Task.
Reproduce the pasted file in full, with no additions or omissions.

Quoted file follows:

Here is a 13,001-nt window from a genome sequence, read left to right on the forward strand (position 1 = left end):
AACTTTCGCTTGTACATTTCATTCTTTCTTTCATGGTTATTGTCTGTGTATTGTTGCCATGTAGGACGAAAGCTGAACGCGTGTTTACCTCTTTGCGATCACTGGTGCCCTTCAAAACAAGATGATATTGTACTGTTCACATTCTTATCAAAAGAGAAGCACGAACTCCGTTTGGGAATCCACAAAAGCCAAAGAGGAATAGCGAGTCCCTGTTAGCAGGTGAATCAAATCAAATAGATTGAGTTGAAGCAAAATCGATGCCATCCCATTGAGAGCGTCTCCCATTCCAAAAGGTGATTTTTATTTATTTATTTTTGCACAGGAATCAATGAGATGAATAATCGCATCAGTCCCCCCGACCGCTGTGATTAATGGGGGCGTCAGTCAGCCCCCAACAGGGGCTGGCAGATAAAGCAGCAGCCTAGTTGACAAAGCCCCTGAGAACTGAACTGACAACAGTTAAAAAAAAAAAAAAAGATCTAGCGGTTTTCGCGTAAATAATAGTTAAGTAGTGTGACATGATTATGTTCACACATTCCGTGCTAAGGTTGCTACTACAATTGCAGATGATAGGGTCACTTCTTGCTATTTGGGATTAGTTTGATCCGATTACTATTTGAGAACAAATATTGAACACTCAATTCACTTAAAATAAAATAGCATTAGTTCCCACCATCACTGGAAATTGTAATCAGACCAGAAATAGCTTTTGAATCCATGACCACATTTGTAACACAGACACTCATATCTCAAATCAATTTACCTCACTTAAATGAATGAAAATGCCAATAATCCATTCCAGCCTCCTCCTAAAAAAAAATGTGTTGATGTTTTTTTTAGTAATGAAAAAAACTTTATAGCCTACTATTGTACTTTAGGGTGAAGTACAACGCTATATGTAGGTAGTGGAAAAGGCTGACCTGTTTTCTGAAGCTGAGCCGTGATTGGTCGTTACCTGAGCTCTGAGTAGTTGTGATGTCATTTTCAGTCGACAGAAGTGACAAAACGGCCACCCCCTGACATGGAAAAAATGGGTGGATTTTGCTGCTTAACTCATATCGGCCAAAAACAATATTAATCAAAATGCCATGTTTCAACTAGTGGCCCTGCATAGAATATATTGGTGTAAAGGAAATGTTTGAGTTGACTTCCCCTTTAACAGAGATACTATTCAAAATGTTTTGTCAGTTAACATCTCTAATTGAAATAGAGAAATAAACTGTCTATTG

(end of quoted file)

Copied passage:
Here is a 13,001-nt window from a genome sequence, read left to right on the forward strand (position 1 = left end):
AACTTTCGCTTGTACATTTCATTCTTTCTTTCATGGTTATTGTCTGTGTATTGTTGCCATGTAGGACGAAAGCTGAACGCGTGTTTACCTCTTTGCGATCACTGGTGCCCTTCAAAACAAGATGATATTGTACTGTTCACATTCTTATCAAAAGAGAAGCACGAACTCCGTTTGGGAATCCACAAAAGCCAAAGAGGAATAGCGAGTCCCTGTTAGCAGGTGAATCAAATCAAATAGATTGAGTTGAAGCAAAATCGATGCCATCCCATTGAGAGCGTCTCCCATTCCAAAAGGTGATTTTTATTTATTTATTTTTGCACAGGAATCAATGAGATGAATAATCGCATCAGTCCCCCCGACCGCTGTGATTAATGGGGGCGTCAGTCAGCCCCCAACAGGGGCTGGCAGATAAAGCAGCAGCCTAGTTGACAAAGCCCCTGAGAACTGAACTGACAACAGTTAAAAAAAAAAAAAAAGATCTAGCGGTTTTCGCGTAAATAATAGTTAAGTAGTGTGACATGATTATGTTCACACATTCCGTGCTAAGGTTGCTACTACAATTGCAGATGATAGGGTCACTTCTTGCTATTTGGGATTAGTTTGATCCGATTACTATTTGAGAACAAATATTGAACACTCAATTCACTTAAAATAAAATAGCATTAGTTCCCACCATCACTGGAAATTGTAATCAGACCAGAAATAGCTTTTGAATCCATGACCACATTTGTAACACAGACACTCATATCTCAAATCAATTTACCTCACTTAAATGAATGAAAATGCCAATAATCCATTCCAGCCTCCTCCTAAAAAAAAATGTGTTGATGTTTTTTTTAGTAATGAAAAAAACTTTATAGCCTACTATTGTACTTTAGGGTGAAGTACAACGCTATATGTAGGTAGTGGAAAAGGCTGACCTGTTTTCTGAAGCTGAGCCGTGATTGGTCGTTACCTGAGCTCTGAGTAGTTGTGATGTCATTTTCAGTCGACAGAAGTGACAAAACGGCCACCCCCTGACATGGAAAAAATGGGTGGATTTTGCTGCTTAACTCATATCGGCCAAAAACAATATTAATCAAAATGCCATGTTTCAACTAGTGGCCCTGCATAGAATATATTGGTGTAAAGGAAATGTTTGAGTTGACTTCCCCTTTAACAGAGATACTATTCAAAATGTTTTGTCAGTTAACATCTCTAATTGAAATAGAGAAATAAACTGTCTATTG